Deep freeze for linux

Robert Brockway robert-5LEc/6Zm6xCUd8a0hrldnti2O/JbrIOy at
Tue Jul 15 21:31:04 UTC 2008

On Mon, 14 Jul 2008, Tyler Aviss wrote:

> I really do wonder who would use this...
> I can't really see much use for it in a proper permissions-secure environment.

IMHO there are better ways of dealing with system management like not 
giving users root access in the first place.

Developers can have root on their dev boxes of course - but the idea of 
developing on the same box you use to access the 'net (generally your 
workstation) has always struck me as counter-productive.  You want your 
access to the net to be rock solid - exactly what a dev box isn't.  With 
near univeral access to the network and virtualisation technologies there 
is no need to tie development to the box you happen to be physically near. 
Where I work now I have setup a virtual dev environment (using OpenVZ) so 
developers can have a new dev box shortly after asking for it, and they 
can work from the office, home or elsewhere over the VPN.  No problem.

Like a lot of other commercial products DeepFreezeLinux strikes me as an 
MS-Windows focused tool which has been ported to Linux.  Some might find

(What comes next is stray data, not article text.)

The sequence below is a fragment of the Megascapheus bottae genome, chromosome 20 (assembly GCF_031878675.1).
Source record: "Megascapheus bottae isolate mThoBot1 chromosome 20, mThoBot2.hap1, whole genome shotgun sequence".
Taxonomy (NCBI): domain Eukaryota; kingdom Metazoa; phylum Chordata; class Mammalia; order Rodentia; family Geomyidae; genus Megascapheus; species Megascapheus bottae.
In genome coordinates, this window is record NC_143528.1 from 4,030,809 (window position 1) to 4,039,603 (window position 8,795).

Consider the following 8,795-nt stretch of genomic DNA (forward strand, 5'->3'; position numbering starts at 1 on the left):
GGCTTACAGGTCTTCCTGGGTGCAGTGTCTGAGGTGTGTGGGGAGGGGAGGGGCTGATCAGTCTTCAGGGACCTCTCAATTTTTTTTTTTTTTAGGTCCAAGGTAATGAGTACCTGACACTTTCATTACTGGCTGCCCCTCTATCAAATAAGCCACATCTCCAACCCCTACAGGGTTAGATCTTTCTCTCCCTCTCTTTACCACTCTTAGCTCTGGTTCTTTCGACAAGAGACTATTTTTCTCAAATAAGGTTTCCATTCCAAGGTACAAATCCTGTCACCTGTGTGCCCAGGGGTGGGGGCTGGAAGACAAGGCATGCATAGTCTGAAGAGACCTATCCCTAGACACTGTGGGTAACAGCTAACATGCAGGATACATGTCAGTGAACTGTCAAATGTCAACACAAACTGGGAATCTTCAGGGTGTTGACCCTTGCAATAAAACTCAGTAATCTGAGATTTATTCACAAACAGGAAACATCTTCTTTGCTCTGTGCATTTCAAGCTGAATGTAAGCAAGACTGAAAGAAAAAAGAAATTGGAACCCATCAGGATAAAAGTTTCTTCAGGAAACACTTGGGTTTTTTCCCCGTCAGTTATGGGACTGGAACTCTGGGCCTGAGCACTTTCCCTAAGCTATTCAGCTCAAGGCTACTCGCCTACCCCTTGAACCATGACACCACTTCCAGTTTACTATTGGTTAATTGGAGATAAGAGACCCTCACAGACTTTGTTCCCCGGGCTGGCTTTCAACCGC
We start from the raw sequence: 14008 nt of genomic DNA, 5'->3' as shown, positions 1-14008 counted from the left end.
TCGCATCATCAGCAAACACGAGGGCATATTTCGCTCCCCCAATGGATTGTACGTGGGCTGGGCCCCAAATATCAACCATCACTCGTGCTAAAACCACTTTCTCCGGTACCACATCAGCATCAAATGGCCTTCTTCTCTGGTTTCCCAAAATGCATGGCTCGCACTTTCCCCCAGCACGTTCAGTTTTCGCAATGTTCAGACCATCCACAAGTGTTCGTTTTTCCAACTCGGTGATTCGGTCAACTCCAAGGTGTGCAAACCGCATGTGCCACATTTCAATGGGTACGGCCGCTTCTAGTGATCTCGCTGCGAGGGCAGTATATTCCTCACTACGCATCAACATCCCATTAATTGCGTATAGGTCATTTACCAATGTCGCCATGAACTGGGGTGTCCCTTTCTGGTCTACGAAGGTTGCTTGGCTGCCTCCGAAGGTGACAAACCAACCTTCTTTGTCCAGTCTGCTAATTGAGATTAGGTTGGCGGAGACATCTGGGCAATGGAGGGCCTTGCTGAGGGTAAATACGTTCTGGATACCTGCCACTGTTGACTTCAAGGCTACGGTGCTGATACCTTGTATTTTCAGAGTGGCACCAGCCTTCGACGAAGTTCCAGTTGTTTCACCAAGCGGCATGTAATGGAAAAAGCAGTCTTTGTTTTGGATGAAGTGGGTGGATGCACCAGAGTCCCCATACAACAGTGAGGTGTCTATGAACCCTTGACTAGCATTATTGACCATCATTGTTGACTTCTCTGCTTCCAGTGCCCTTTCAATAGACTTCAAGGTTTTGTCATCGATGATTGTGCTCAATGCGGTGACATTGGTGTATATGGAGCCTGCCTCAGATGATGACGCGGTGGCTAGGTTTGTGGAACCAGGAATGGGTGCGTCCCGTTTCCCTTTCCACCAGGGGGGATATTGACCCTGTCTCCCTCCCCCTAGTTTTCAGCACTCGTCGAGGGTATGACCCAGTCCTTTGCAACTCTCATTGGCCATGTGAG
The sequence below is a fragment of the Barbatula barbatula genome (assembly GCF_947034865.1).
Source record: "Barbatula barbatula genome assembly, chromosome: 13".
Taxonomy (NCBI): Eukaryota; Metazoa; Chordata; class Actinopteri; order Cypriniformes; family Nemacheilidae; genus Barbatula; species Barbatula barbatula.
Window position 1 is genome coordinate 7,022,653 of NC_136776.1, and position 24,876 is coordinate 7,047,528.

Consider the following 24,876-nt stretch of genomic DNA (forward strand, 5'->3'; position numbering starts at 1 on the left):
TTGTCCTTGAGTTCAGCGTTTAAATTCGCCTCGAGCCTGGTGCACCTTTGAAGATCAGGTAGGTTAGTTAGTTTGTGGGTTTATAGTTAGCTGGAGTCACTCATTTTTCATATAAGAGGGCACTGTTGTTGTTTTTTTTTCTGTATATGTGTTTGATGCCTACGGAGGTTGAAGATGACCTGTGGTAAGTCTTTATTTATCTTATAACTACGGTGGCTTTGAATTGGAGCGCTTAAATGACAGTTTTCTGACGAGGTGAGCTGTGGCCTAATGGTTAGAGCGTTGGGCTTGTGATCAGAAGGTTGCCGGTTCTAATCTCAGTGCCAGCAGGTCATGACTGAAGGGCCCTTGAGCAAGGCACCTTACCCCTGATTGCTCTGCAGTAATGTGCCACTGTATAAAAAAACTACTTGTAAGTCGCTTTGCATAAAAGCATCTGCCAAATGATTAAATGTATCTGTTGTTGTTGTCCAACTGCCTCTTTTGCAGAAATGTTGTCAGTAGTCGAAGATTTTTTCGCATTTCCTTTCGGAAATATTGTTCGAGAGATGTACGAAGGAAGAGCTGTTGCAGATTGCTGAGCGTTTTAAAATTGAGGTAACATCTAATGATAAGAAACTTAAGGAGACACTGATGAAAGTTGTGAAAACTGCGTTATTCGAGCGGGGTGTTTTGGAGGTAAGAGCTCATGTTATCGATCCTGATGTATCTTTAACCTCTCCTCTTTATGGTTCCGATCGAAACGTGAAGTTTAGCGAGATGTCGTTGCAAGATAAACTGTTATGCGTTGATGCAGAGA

it useful but it isn't for me.

A lot of the time people use Linux on the desktop the way they use 
MS-Windows.  The Linux approach is alot more flexible than that (and to 
give it some credit, MS-Win has caught up a little bit in recent years).

I can ssh in to dozens of boxes transparently[1] from my thin client. 
Thus my computing environment becomes a network rather than a computer.

Future OSes are going to move even further in this direction but what we 
can do now is pretty good.  Even carrying a laptop within a city will be a 
thing of the past one day.  As time goes on the range in which this is 
feasible will continue to grow.

Yeah I went off on a tangent a bit but all too often I feel that the 
limitation on using computers is a lack of imagination.

[1] ie, without entering a password or passphrase, thanks to ssh-agent.



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